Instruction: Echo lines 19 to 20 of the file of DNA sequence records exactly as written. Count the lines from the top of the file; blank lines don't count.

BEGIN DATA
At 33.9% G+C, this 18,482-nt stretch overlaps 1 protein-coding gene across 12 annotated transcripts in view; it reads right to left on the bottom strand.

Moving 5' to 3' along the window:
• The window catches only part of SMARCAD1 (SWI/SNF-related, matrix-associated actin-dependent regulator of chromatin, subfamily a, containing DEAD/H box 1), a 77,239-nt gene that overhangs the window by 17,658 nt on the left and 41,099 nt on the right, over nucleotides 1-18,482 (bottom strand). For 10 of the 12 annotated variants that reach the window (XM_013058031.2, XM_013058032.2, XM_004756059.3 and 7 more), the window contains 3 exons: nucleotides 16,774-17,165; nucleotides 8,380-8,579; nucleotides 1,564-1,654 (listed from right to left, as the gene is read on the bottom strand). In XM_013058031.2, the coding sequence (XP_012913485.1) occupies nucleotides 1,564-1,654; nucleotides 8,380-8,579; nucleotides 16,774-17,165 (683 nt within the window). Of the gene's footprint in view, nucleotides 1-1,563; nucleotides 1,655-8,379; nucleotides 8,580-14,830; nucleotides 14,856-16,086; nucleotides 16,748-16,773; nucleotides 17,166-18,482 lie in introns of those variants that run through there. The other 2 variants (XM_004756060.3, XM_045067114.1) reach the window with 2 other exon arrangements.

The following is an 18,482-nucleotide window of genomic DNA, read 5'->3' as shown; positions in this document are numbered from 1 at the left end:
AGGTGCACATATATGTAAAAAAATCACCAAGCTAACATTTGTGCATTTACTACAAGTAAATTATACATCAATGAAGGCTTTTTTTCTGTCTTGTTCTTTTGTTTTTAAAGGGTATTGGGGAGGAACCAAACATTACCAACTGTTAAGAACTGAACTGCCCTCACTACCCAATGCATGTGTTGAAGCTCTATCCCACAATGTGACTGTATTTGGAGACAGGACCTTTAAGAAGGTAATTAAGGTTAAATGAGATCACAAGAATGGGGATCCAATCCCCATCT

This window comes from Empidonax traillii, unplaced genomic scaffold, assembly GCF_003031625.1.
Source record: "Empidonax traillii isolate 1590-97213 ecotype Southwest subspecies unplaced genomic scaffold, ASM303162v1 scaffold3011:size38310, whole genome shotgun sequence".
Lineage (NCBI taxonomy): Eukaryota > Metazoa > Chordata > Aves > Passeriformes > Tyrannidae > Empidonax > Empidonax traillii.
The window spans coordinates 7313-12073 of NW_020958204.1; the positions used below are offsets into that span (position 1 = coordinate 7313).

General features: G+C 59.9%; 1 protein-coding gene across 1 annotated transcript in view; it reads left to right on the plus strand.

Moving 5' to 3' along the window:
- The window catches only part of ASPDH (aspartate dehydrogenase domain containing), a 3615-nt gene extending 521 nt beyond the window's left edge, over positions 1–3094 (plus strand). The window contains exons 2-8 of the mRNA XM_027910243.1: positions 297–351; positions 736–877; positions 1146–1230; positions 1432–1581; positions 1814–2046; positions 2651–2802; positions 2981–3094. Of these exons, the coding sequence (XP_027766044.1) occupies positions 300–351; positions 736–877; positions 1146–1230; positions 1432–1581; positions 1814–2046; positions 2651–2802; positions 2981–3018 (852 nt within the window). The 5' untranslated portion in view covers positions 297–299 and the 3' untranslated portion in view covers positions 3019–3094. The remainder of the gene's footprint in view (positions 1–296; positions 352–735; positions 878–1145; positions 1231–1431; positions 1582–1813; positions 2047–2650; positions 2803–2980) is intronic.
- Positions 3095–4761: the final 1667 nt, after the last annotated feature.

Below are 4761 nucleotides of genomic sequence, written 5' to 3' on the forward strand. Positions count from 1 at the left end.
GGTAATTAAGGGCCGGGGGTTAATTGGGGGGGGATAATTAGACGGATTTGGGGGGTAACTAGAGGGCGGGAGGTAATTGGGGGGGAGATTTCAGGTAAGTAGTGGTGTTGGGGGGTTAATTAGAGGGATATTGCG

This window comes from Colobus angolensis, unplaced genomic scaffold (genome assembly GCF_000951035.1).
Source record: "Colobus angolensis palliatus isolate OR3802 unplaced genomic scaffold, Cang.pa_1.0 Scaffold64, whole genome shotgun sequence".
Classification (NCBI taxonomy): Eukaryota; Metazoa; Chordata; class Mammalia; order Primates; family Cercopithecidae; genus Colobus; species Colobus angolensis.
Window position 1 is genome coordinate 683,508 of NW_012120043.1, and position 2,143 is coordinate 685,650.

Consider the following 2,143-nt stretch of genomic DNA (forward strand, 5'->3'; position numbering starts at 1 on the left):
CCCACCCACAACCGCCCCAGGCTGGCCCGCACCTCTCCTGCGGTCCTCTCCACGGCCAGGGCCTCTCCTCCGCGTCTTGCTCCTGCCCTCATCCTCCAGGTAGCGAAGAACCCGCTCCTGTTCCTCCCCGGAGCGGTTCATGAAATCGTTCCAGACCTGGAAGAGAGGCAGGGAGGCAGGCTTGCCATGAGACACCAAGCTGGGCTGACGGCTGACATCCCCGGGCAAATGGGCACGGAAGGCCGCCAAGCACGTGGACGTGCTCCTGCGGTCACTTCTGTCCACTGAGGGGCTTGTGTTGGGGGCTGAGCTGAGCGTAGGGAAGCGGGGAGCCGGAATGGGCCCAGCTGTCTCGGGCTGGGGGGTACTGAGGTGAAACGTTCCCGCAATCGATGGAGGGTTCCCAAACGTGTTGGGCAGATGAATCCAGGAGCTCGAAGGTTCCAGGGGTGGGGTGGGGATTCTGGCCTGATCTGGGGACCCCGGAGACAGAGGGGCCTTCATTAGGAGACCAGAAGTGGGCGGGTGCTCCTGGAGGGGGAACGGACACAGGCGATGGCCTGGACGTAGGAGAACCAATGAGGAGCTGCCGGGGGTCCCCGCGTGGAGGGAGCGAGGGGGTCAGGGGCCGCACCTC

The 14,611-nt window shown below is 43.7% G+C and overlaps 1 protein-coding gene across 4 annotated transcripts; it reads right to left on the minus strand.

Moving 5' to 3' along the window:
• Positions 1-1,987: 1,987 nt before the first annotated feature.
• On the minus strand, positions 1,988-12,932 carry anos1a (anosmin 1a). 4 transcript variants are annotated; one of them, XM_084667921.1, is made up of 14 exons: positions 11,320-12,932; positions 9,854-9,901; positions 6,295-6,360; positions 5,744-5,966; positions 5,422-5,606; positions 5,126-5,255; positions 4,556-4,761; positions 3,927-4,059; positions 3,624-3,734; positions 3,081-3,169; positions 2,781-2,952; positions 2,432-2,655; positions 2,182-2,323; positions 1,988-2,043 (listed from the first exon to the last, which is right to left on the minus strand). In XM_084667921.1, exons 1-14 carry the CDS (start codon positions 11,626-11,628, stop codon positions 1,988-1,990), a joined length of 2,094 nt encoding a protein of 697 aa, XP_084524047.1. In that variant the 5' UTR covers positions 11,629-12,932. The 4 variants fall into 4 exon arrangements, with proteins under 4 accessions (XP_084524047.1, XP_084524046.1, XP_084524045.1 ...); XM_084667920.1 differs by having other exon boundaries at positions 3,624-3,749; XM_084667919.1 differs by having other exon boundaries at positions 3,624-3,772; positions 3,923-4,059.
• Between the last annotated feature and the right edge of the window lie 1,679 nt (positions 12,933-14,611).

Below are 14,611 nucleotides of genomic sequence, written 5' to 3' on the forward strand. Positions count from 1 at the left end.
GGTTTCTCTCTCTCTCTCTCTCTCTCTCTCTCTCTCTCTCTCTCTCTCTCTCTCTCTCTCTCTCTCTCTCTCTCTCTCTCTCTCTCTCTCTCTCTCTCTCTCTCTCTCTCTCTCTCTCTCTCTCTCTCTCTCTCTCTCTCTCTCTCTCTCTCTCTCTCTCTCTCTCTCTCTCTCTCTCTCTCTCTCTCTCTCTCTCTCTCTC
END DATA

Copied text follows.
Window position 1 is genome coordinate 683,508 of NW_012120043.1, and position 2,143 is coordinate 685,650.

Consider the following 2,143-nt stretch of genomic DNA (forward strand, 5'->3'; position numbering starts at 1 on the left):